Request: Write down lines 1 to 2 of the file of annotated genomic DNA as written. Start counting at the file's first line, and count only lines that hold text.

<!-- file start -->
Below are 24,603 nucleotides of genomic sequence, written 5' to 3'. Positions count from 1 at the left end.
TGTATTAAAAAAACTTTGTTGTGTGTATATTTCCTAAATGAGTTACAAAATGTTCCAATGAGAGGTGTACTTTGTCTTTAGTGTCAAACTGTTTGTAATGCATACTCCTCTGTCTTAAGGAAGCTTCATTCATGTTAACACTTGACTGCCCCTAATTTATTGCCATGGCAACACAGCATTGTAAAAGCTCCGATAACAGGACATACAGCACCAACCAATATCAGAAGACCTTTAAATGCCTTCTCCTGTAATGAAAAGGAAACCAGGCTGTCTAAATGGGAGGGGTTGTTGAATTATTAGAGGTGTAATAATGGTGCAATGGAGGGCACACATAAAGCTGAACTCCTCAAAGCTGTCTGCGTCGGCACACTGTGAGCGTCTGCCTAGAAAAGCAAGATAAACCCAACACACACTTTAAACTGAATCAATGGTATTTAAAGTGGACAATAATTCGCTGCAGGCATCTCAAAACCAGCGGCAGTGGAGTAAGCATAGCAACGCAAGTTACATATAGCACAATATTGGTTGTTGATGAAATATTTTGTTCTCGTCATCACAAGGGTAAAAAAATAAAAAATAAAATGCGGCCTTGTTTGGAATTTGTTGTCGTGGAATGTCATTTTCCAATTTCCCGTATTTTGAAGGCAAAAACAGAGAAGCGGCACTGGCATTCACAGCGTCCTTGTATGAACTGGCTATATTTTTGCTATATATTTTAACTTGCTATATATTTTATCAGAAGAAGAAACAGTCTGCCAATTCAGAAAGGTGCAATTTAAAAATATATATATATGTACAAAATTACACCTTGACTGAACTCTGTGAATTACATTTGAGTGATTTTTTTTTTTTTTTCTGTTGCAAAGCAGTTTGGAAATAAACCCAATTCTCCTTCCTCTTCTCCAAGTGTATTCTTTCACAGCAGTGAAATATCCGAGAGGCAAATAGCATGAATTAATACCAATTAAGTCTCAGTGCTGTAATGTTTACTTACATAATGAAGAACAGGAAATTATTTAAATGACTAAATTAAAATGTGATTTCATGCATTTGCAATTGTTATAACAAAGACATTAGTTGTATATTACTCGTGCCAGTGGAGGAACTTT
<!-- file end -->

Below are 24,603 nucleotides of genomic sequence, written 5' to 3'. Positions count from 1 at the left end.
TGTATTAAAAAAACTTTGTTGTGTGTATATTTCCTAAATGAGTTACAAAATGTTCCAATGAGAGGTGTACTTTGTCTTTAGTGTCAAACTGTTTGTAATGCATACTCCTCTGTCTTAAGGAAGCTTCATTCATGTTAACACTTGACTGCCCCTAATTTATTGCCATGGCAACACAGCATTGTAAAAGCTCCGATAACAGGACATACAGCACCAACCAATATCAGAAGACCTTTAAATGCCTTCTCCTGTAATGAAAAGGAAACCAGGCTGTCTAAATGGGAGGGGTTGTTGAATTATTAGAGGTGTAATAATGGTGCAATGGAGGGCACACATAAAGCTGAACTCCTCAAAGCTGTCTGCGTCGGCACACTGTGAGCGTCTGCCTAGAAAAGCAAGATAAACCCAACACACACTTTAAACTGAATCAATGGTATTTAAAGTGGACAATAATTCGCTGCAGGCATCTCAAAACCAGCGGCAGTGGAGTAAGCATAGCAACGCAAGTTACATATAGCACAATATTGGTTGTTGATGAAATATTTTGTTCTCGTCATCACAAGGGTAAAAAAATAAAAAATAAAATGCGGCCTTGTTTGGAATTTGTTGTCGTGGAATGTCATTTTCCAATTTCCCGTATTTTGAAGGCAAAAACAGAGAAGCGGCACTGGCATTCACAGCGTCCTTGTATGAACTGGCTATATTTTTGCTATATATTTTAACTTGCTATATATTTTATCAGAAGAAGAAACAGTCTGCCAATTCAGAAAGGTGCAATTTAAAAATATATATATATGTACAAAATTACACCTTGACTGAACTCTGTGAATTACATTTGAGTGATTTTTTTTTTTTTTTCTGTTGCAAAGCAGTTTGGAAATAAACCCAATTCTCCTTCCTCTTCTCCAAGTGTATTCTTTCACAGCAGTGAAATATCCGAGAGGCAAATAGCATGAATTAATACCAATTAAGTCTCAGTGCTGTAATGTTTACTTACATAATGAAGAACAGGAAATTATTTAAATGACTAAATTAAAATGTGATTTCATGCATTTGCAATTGTTATAACAAAGACATTAGTTGTATATTACTCGTGCCAGTGGAGGAACTTT